French Friday: A Moment to Cherish

I don’t think women support each other as much as they could and should. Also, women don’t always give credit to the ones who support them, sometimes only because they are too young to realize that these older women who support them have been once young, too.

It happened to me, decades ago.

I was fresh out of school, a Master in French literature in my pocket, and had decided that I would no teach but work in the publishing industry. Unemployment was high in France, and I wasn’t naïve enough to believe that I could find the ideal job right away. My hope was to search while keeping a pretty much full-time babysitting job, which I never really considered a job since the three-year-old I was watching over was an adorable, smart little kid. Unfortunately, due to big changes in his parents’ lives, I was no longer needed. Overnight my plans shifted. I had to find a job. Now.

I left my résumé everywhere but was told to garder les pieds sur terre or to live in the real world: hiring was low, especially since I had no professional experience. I figured anyone had to start somewhere, so I kept going. Two weeks passed and one day I found a message on my answering machine. I had to call back one of the largest French publishing houses as soon as possible.

The HR department wasn’t located in the Parisian editorial buildings but in the nearby suburbs, only three metro stations away and an additional ten-minute walk, also at the other end of my metro line, almost an hour from my apartment. But I couldn’t care less as I got ready for the meeting.

Though I had always worked as a student, I had never held a clerical job that would have required owning a business suit or at least a professional-looking outfit. To be frank, I didn’t really think about it. So I showed up in my best pair of pants, which basically were jeans, only a shade darker than my regular faded ones, a blouse, also retrospectively too casual, and my leather satchel that already looked vintage. I was not yet 22-years-old and spent most of my free time reading and listening to music, going to concerts and to the movies rather than shopping for clothes and makeup.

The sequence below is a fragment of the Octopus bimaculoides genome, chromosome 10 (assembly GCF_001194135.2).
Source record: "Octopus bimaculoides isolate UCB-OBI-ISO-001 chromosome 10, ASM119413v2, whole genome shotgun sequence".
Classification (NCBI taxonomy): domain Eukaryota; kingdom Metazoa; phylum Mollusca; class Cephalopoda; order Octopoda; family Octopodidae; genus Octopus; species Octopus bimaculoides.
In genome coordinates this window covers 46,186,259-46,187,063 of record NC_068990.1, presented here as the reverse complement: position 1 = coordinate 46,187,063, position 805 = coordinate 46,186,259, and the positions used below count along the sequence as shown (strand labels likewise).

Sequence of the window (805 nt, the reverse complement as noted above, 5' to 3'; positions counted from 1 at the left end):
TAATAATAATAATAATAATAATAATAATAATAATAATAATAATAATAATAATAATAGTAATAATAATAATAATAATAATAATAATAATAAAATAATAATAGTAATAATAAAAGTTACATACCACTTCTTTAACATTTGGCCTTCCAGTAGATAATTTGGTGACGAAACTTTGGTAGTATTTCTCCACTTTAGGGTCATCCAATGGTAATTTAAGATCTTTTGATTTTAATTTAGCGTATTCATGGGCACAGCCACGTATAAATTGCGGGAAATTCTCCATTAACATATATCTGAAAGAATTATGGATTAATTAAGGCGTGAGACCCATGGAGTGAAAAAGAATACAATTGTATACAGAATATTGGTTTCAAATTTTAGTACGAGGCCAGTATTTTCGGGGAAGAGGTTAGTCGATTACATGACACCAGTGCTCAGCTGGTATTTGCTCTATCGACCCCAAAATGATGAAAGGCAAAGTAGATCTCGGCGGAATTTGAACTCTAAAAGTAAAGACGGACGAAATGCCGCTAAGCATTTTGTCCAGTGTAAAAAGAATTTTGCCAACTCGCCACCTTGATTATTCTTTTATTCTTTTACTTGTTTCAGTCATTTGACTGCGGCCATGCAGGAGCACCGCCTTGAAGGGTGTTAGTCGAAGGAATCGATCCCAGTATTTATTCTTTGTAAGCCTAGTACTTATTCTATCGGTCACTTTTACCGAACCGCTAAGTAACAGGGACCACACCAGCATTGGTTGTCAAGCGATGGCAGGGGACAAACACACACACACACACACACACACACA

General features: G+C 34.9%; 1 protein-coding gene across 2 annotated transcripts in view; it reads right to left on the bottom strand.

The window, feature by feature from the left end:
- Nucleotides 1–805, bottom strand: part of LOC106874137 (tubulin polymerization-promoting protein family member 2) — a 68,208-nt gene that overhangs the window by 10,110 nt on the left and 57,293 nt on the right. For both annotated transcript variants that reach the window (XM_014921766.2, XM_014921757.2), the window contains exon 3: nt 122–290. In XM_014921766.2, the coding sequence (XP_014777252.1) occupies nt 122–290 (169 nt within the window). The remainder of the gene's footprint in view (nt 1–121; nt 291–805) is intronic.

On that early June morning as I waited in the lobby for my appointment, I observed several men going in and out from the building. I understood they were employees considering how the receptionist welcomed them. They seemed so comfortable in their well-cut suits and expensive shoes. One day, I thought, I will also be known by my name. I will also wear a smart suit and nice heels and carry a briefcase. My blooming dreams were cut short when a young woman appeared and asked me to follow her. She knocked at a large door at the end of a long hallway and stepped aside, leaving me facing the closed door.

A confident female booming voice replied, “Come on in!”

“Go ahead,” said the young woman. “They are waiting for you.”

Two women stood in a vast office, their backs turned to large windows letting in the pale Parisian light. One was statuesque in her knee-length, long-sleeved stylish dress, and about then years younger than my mother. The other one clad in a conservative belted dress that accentuated the fact that she was slightly overweight was older than my mother. The tall one intimidated me right away, but I wasn’t fooled by her colleague’s grandmotherly look. As they scanned me from head to toe I was fully aware that they meant business. I also came to realize that everything about me was wrong or at least appeared as such.

I would never get that job. I was too young. That was something I could not change. I looked too young. And that was something I could have altered. With different clothes, with other shoes, with my long hair tied and not loose on my back, with a little bit of makeup, with…

But I was there and the interview started.

After the standard questions about my academic and “professional” background the two women who had sat across from me the whole time stood up. I jumped up, too, which brought a first smile to their red-lipstick mouths. I blushed. Should I have remained seated? I decided against.